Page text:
The Obama White House sees every event as a political event. Really, every event, even an attack on a consulate and the killing of an ambassador.

Because of that, it could not tolerate the idea that the armed assault on the Benghazi consulate was a premeditated act of Islamist terrorism. That would carry a whole world of unhappy political implications, and demand certain actions. And the American presidential election was only eight weeks away. They wanted this problem to go away, or at least to bleed the meaning from it.

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Getty ImagesGregory Hicks, a State Department foreign service officer and former deputy chief of mission/charge d’affairs in Libya, during Wednesday’s congressional hearing on Benghazi.

Because the White House could not tolerate the idea of Benghazi as a planned and deliberate terrorist assault, it had to be made into something else. So they said it was a spontaneous street demonstration over an anti-Muhammad YouTube video made by a nutty California con man. After all, that had happened earlier in the day, in Cairo. It sounded plausible. And maybe they believed it at first. Maybe they wanted to believe it. But the message was out: Provocative video plus primitive street Arabs equals sparky explosion. Not our fault. Blame the producer! Who was promptly jailed.

If what happened in Benghazi was not a planned and prolonged terrorist assault, if it was merely a street demonstration gone bad, the administration could not take military action to protect Americans there. You take military action in response to a planned and coordinated attack by armed combatants. You don’t if it’s an essentially meaningless street demonstration that came and went.

Why couldn’t the administration tolerate the idea that Benghazi was a planned terrorist event? Because they didn’t want this attack dominating the headline with an election coming. It would open the administration to criticism of its intervention in Libya. President Obama had supported overthrowing Moammar Gadhafi and put U.S. force behind the Libyan rebels. Now Libyans were killing our diplomats. Was our policy wrong? More importantly, the administration’s efforts against al Qaeda would suddenly come under scrutiny and questioning. The president, after the killing ofOsama bin Laden, had taken to suggesting al Qaeda was over. Al Qaeda was done. But if an al Qaeda offshoot in Libya was killing our diplomats, the age of terrorism was not over.

The Obama White House didn’t want any story that might harm, get in the way of or lessen the extent of the president’s coming victory. The White House probably anticipated that Mitt Romney would soon attempt to make points with Benghazi. And indeed he did pounce, too quickly, the very next morning, giving a statement that was at once aggressive and forgettable, as was his wont.

The president’s Republican challenger was looking for gain and didn’t find it. But here’s the thing. More is expected from the president than mere politics. That’s why we tend to re-elect them. A sitting president is supposed to be bigger, weightier, more serious than his rival.

This week’s testimony from Messrs. Hicks, Thompson and Nordstrom was clarifying, to say the least.

Mr. Hicks, deputy chief of mission at the time of the attack, said the YouTube video was never an event in Libya, and no one in Benghazi or Tripoli saw what was happening as a spontaneous street protest. Beth Jones, the acting assistant secretary of state for Near Eastern affairs, sent an email on Sept. 12 saying: “The group that conducted the attacks, Ansar al-Sharia, is affiliated with Islamic terrorists.” Mr. Hicks himself said he spoke to Secretary of State Hillary Clinton at 2 a.m. Benghazi time the day after the attack and told her it was a planned attack, not a street protest.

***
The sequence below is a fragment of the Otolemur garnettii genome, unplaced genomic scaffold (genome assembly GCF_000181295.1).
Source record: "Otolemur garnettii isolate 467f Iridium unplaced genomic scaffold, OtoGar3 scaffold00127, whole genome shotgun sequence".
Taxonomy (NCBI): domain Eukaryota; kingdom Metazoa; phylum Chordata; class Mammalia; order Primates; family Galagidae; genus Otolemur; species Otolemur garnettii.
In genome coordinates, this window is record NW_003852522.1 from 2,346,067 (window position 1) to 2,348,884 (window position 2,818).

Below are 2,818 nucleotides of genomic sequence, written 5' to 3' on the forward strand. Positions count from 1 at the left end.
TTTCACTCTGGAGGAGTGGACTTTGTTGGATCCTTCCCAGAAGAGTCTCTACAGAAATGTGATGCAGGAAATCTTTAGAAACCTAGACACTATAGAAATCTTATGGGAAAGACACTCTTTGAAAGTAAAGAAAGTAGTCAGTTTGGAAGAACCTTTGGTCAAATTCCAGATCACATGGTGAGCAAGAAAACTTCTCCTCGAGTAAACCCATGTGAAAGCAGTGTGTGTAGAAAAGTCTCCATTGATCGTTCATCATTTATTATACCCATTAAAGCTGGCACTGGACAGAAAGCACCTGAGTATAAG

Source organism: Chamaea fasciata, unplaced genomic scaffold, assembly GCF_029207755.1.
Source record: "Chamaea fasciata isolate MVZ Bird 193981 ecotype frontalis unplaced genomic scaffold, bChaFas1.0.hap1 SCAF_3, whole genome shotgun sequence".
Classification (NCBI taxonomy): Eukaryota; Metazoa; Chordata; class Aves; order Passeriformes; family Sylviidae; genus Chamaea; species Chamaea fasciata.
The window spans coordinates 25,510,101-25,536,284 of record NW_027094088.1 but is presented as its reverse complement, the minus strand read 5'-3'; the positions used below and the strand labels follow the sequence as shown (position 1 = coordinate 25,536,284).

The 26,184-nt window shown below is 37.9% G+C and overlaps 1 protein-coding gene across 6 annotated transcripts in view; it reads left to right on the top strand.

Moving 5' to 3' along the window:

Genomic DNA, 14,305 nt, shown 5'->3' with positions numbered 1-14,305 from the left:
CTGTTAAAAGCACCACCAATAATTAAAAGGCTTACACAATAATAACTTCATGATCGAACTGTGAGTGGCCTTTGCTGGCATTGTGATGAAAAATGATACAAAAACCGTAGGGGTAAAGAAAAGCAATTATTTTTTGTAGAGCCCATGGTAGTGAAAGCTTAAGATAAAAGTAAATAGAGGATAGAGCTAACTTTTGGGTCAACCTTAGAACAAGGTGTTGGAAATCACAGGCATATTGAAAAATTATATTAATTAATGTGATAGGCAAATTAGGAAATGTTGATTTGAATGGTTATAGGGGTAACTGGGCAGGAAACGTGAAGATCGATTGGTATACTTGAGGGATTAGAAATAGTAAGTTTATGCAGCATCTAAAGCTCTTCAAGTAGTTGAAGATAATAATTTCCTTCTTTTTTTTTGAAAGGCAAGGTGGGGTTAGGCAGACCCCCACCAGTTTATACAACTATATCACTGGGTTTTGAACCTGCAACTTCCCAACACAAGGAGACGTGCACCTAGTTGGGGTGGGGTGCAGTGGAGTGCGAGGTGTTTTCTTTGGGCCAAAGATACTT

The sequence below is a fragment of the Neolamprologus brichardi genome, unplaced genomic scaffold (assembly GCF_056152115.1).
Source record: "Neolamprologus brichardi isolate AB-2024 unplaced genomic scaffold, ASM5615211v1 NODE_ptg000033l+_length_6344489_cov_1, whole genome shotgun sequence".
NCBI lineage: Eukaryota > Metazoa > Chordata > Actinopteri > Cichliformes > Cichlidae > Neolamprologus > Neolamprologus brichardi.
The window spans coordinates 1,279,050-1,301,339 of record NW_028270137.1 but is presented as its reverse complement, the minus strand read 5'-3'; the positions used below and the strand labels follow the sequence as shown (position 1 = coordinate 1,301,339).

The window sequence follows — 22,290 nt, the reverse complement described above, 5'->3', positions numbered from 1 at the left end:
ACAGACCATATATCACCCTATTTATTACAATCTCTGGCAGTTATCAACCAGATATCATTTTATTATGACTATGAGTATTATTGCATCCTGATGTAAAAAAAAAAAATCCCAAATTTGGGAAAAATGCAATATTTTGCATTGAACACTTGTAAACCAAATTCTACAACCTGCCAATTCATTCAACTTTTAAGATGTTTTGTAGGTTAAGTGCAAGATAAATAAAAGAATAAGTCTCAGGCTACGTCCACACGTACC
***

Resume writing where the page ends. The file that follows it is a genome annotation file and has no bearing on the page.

Still, the administration stuck to its story and sent out Susan Rice—the U.S. ambassador to the U.N., someone with no direct connection to the event—to go on the Sunday talk shows and insist it was all about a video. They sent someone who could function as a mouther of talking points, someone who was told what to say and could be relied upon to say it. Mr. Hicks said that when he saw what Ms. Rice said his jaw dropped.

All of this is bad enough. Far worse is the implied question that hung over the House hearing, and that cries out for further investigation. That is the idea that if the administration was to play down the nature of the attack it would have to play down the response—that is, if you want something to be a nonstory you have to have a nonresponse. So you don’t launch a military rescue operation, you don’t scramble jets, and you have a rationalization—they’re too far away, they’ll never make it in time. This was probably true, but why not take the chance when American lives are at stake?

Mr. Hicks told the compelling story of his talk with the leader of a special operations team that wanted to fly to Benghazi from Tripoli to help. The team leader was told to stand down, and he was enraged. Mark Thompson wanted an emergency support team sent to the consulate and was confounded when his superiors in Washington would not agree.

Was all this incompetence? Or was it politics disguised as the fog of war? Who called these shots and made these decisions? Who decided to do nothing?

From the day of the attack until this week, the White House spin was too clever by half. In the weeks and months after the attack White House spokesmen said they were investigating the story, an internal review was under way. When the story blew open again, last week, they said it was too far in the past: “Benghazi happened a long time ago.” Jay Carney, the White House press secretary, really said that.

Think of that. They can’t give answers when the story’s fresh because it just happened, they’re looking into it. Eight months later they don’t have anything to say because it all happened so long ago.

Think of how low your opinion of the American people has to be to think you can get away, forever, with that.

Will this story ever be completely told? Maybe not. But it’s not going to go away, either. It’s a prime example of the stupidity of all-politics-all-the-time. You make some bad moves for political reasons. And then you suffer politically because you made bad moves.